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In the final days of Terri Schiavo's life, Beliefnet asked a wide range of religious and spiritual thinkers and scholars to describe their tradition's perspectives on the soul. The responses follow.

Sister Joan Chittister (Catholic)
A Benedictine Sister of Erie, Sister Joan Chittister is founder and executive director of Benetvision: A Resource and Research Center for Contemporary Spirituality.

The soul is the spiritual entity, the underlying essence, of the physical body. The soul and the brain are not the same thing--just as the soul and the arm are not the same thing. The soul lives before God throughout eternity. The Catholic tradition treats life as that which can be naturally maintained, despite and beyond temporary therapies. It is not necessary, therefore, to keep a person "alive" indefinitely--breathing--through artificial means when all other signs of human response--i.e., brain activity--no longer exist.

Ben Witherington III (Methodist)
Ben Witherington III is a professor of New Testament interpretation at Asbury Seminary in Kentucky.

I would prefer to talk about the human spirit rather than the soul. The New Testament doesn't offer a doctrine of the soul. If we want to talk about the non-material part of the person, we need to talk about the human spirit (see Jesus' word: "Father into thy hands I commend my spirit", Luke 23:46).

From what the New Testament says about the human spirit (and it is not a lot, and mostly in Paul) it should not be confused with the material brain. For that matter, the mind is not the same thing as the brain. The brain simply houses and hard-wires the mind. There is more to the human spirit than brain waves. Paul in 2 Cor. 5 says that to be absent from the body is to be present with the Lord. The person is still alive, though disembodied (and without a material brain). Rev. 6 tells us the person in God's presence can think and respond to their situation. Such a person is not in some sort of coma, and this is also the view of Jesus in the parable in Lk. 16.19ff.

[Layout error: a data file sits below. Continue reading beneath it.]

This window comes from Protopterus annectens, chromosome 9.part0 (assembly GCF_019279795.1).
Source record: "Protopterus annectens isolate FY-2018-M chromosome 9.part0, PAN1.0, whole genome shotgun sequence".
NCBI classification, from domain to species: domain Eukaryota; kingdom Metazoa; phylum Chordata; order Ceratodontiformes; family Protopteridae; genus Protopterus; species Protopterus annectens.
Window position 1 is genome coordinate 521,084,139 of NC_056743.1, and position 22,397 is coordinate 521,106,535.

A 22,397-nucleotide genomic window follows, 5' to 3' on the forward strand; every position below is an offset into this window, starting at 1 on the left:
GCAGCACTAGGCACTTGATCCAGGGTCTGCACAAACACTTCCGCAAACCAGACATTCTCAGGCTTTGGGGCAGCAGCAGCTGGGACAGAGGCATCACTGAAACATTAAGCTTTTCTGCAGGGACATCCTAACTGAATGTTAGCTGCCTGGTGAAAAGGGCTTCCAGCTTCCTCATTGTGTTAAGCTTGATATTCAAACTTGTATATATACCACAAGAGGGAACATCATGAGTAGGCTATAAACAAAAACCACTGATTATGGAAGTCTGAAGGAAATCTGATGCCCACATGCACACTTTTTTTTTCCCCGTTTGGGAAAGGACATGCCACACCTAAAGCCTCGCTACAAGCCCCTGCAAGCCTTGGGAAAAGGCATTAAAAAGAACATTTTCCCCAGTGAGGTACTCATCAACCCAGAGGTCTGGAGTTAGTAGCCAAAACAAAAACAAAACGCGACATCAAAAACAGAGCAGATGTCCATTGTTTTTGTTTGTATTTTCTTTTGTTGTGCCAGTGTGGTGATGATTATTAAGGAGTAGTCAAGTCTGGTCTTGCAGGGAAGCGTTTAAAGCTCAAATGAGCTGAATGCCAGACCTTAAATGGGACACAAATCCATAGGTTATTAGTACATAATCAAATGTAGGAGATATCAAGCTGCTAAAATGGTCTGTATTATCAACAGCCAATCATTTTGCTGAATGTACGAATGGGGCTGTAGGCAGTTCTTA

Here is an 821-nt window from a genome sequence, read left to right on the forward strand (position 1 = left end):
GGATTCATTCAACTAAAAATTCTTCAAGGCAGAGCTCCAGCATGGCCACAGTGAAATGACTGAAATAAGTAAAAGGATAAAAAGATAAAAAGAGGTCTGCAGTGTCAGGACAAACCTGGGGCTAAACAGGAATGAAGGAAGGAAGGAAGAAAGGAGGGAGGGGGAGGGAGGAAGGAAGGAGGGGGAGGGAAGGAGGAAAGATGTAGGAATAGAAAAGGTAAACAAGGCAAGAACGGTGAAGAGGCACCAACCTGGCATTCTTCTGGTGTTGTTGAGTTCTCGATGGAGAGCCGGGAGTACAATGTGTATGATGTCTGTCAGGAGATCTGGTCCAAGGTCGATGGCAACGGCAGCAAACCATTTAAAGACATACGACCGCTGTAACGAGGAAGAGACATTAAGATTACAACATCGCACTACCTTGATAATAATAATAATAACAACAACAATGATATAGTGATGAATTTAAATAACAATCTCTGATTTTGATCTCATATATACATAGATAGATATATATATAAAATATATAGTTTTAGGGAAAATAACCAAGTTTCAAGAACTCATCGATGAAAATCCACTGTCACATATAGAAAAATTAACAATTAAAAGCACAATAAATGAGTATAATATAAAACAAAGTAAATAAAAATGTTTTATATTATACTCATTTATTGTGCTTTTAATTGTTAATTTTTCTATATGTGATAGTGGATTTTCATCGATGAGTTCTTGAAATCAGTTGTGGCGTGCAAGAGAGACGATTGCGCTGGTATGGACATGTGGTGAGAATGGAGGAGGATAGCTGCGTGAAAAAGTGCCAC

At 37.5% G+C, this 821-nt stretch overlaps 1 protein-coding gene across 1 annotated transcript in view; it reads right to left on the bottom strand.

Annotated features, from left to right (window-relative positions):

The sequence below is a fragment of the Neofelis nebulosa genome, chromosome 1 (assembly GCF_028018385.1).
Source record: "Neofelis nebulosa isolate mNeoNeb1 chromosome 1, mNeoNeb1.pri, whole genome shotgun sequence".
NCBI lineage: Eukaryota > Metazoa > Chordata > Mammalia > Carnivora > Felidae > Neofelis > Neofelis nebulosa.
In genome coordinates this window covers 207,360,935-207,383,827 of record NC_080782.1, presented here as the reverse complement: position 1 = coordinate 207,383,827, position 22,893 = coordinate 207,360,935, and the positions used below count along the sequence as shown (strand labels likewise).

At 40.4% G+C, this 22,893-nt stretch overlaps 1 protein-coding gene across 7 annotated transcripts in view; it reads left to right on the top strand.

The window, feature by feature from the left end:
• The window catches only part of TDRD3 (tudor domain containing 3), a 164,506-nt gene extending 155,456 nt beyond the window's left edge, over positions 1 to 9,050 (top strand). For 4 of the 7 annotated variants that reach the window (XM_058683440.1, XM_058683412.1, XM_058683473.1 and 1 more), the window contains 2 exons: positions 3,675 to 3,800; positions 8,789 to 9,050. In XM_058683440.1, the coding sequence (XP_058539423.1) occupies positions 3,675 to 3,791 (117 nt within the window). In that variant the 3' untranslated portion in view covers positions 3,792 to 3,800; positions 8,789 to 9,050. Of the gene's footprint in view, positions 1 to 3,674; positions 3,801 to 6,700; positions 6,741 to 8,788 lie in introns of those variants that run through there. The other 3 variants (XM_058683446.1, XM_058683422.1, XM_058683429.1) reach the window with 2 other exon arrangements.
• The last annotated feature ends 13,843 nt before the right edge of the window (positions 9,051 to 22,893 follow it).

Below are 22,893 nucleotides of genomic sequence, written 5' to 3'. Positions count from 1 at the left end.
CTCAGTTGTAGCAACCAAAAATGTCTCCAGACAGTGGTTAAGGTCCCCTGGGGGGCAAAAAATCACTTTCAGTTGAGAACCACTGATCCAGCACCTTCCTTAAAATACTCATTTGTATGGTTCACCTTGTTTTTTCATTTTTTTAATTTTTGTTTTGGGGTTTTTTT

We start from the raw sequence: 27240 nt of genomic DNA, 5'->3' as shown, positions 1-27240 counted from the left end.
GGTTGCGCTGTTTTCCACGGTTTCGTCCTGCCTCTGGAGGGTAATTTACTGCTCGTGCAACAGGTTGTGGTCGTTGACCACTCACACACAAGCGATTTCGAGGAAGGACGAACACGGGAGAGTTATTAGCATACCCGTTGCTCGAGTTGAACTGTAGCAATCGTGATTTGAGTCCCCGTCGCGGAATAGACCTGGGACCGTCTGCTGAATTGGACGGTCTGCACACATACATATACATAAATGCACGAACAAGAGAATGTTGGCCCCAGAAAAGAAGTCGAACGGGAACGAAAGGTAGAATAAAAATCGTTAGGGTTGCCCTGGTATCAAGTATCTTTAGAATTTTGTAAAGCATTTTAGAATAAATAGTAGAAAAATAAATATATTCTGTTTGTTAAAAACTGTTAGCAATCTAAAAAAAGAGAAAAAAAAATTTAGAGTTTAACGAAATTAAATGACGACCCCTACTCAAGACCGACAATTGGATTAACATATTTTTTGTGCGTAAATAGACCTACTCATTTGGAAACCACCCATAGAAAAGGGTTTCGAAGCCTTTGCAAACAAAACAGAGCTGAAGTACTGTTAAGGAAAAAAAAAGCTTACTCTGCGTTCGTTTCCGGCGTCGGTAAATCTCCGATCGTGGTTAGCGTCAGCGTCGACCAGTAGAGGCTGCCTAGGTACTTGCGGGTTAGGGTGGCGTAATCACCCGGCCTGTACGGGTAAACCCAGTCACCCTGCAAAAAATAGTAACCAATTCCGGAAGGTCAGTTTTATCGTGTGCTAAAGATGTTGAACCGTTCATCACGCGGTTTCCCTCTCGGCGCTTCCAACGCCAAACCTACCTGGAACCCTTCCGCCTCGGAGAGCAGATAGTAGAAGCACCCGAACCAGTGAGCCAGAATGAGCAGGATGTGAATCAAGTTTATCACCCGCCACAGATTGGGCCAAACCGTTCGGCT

This brings us to a crucial point. The non-empirically verifiable portions of human existence are some of the most important ones. By this I mean that we are creatures who love and are loved, experience a wide gamut of emotions--but when we are opened up and examined, no one can find love, or pain, or guilt, in there. Why not? They are real, and often the driving forces in a human life, but not empirically examinable.

So who are we to say that: 1) Terry Schiavo had no meaningful life left because some aspects of her body were in a vegetative state; 2) a person is dead if we can't find sufficient brain waves?; and 3) which is more barbaric--starving a person to death, or leaving her on a feeding tube? Who is more human and humane--Terry Schiavo or the person who withdrew her feeding tube? These are the questions that should be pondered. In my view, if there is any doubt about such a person being alive, she should be left alone.

Forrest Church (Unitarian Universalist)
Senior Minister, All Souls Church, New York City

As a Unitarian, I would define "soul" as the animating spark of personhood. The contemporary scientific studies of mind-body relationship indicate that we are all in much more interrelated than once was thought in the old classic dualisms, where there was a body and a soul. That said, calling the soul the animating spark of personhood, indicates that that spark can go out before the body dies. I am very hesitant to posit the soul in the embryo, for example. If I see a comatose patient, I feel that I'm involved with a person's body, not with that animating spark of that person's full personhood.

In the Schiavo case, most Unitarian Universalists would believe that the loved ones, the family, the doctors who were closest to the patient would have the responsibility to decide whether the quality of life would be sufficient, the hoped-for recovery was sufficient, to continue to use extraordinary measures for extending the living death. Each of these decisions should be made with deep moral seriousness. But we would not abandon our freedom to make those decisions for ourselves to the extent that we can, and that's why we strongly encourage living wills. Members of my congregation are now rushing to have their living wills amended to include artificial feeding as a form of artificial life support to clarify that issue so that they don't get caught in the niceties of moral reasoning that suggest that one form of live support is more natural than the other.

In these tragic cases, where there's a family divided, we have to rely on adjudication in the courts to make a determination of who has the clearest sense of what the patient's own will would have been.

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